On May 22, the news outlet Babr24 broadcast the story related by the wife of one miner:

“On May 15 the husband started to have trouble breathing. At the on-site clinic, they weren’t able to do anything to help. Only after many calls from relatives did they take an x-ray, which showed bilateral pneumonia. Through an acquaintance, they managed to get him transferred to the Northern-Yeniseysk Hospital—Polyus did not provide the transportation. An ambulance took the patient.

“In the hospital, they had to put him in an induced coma. He needed to be transferred to Krasnoyarsk, however at the regional hospital they said Polyus was obligated to get the patient out. Only after turning to the TV channel ‘Yenisey’ did they [Polyus] send a medical helicopter.”

The only statement issued by Polyus, which boasts the third largest gold reserves in the world, on the coronavirus situation at its mine was on May 10. It insisted that miners were receiving “the best medical care” and assured investors of “uninterrupted operations.” The company describes itself on its website as “a top 10 gold producer with one of the lowest cost profiles.” It is majority owned by Said Kerimov, the 24-year-old son of the billionaire Russian oligarch Sulyeman Kerimov. Alongside a number of other Russian stakeholders, on its board sit Canadian and British businessmen with extensive ties to the US financial elite.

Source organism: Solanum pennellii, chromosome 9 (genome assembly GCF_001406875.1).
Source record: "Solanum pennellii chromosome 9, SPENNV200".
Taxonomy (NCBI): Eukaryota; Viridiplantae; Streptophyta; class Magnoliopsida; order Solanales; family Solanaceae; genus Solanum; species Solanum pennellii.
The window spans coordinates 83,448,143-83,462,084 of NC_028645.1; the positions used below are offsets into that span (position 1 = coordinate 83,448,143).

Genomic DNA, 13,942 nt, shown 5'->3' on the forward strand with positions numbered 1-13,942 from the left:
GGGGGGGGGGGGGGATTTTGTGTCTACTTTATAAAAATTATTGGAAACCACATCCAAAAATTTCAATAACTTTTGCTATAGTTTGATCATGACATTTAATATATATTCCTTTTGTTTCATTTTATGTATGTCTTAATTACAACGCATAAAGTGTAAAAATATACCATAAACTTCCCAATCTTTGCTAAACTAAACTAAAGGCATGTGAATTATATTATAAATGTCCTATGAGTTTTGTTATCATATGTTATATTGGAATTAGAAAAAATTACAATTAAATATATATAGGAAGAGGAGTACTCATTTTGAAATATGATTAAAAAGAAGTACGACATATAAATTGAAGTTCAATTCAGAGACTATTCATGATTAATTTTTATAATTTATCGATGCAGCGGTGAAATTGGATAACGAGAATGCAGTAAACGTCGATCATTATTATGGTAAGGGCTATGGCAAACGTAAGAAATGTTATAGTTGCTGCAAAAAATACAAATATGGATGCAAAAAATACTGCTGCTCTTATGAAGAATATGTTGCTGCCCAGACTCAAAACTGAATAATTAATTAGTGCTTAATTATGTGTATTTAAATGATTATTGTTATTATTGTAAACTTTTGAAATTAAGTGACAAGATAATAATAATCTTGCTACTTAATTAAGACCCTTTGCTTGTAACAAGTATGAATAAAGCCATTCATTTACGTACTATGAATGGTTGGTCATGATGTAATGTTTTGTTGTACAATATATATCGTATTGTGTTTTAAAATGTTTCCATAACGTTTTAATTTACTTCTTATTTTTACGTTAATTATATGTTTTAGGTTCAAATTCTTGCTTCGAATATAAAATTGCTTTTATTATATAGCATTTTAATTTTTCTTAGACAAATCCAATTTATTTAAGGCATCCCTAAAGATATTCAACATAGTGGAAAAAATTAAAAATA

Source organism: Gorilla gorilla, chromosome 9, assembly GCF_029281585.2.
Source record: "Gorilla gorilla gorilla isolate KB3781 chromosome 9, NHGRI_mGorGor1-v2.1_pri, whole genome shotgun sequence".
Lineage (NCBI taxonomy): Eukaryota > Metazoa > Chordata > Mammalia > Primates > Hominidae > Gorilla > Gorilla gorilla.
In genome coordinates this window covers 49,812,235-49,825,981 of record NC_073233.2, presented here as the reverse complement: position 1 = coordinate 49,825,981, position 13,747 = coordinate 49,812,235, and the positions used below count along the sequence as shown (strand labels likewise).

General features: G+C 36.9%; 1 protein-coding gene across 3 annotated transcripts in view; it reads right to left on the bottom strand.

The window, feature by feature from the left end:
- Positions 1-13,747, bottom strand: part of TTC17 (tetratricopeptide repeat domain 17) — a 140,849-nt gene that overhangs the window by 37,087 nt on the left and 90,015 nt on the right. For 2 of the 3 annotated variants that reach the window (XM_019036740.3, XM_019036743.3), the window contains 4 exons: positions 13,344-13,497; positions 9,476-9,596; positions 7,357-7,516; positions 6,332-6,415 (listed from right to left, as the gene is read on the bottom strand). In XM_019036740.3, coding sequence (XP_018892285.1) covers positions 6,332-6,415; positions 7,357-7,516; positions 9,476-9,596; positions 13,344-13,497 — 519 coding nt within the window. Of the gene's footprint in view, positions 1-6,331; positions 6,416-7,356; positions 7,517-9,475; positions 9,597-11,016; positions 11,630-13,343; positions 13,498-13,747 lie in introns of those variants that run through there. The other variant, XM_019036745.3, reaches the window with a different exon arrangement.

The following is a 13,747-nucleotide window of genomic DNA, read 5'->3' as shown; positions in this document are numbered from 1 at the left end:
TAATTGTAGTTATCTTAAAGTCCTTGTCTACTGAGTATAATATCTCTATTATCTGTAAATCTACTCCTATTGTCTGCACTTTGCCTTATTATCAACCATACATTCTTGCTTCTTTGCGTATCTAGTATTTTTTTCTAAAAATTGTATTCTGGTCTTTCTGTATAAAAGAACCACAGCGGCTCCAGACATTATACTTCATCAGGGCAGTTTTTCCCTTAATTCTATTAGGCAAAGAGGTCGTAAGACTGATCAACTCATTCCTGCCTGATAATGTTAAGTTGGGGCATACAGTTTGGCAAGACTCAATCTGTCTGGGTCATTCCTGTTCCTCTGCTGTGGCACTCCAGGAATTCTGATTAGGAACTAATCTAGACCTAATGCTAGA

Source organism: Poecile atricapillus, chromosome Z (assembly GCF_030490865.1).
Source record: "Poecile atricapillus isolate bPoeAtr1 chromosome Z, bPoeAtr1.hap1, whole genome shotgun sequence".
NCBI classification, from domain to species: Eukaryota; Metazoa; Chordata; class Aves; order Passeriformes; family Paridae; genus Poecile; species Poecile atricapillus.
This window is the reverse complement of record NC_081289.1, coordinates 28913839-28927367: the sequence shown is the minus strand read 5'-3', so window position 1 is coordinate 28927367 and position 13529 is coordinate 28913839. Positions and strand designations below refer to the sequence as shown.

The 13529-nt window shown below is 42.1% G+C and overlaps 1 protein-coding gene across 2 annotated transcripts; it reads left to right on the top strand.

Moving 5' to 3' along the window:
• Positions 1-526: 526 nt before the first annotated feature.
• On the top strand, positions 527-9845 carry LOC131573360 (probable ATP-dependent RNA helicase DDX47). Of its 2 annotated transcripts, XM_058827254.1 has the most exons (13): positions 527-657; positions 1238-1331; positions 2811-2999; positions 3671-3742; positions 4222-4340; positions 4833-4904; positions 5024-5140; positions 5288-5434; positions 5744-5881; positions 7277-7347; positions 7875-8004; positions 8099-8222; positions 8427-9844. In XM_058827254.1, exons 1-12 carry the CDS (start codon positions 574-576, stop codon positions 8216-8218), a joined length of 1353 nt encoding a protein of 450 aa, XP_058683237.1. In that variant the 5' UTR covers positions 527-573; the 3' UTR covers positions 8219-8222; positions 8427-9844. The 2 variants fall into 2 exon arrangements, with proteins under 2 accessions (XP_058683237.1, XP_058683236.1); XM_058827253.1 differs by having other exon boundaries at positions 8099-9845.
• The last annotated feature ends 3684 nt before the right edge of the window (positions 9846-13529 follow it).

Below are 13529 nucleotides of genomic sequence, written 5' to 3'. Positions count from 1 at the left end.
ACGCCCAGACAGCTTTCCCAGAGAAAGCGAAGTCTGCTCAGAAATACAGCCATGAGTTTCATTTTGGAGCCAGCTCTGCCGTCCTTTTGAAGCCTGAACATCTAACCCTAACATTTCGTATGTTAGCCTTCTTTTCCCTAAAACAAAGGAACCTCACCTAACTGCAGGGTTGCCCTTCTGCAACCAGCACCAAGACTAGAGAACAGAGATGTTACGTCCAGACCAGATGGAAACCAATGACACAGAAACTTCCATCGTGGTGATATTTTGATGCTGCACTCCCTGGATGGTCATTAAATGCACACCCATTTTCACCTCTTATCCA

Elsewhere in Russia, COVID-19 continues to spread as well, despite President Vladimir Putin’s insistence over this past weekend that the situation in the country is under control. In Moscow, the center of the outbreak, an overburdened ambulance system is unable to respond to residents’ calls. It was just reported that there are now 980 COVID-19 cases among workers in federal prisons and 238 cases among inmates.

Health care workers across the country continue to protest a lack of personal protective equipment (PPE), the government’s failure to pay promised bonuses, and false official reporting of mortality among doctors.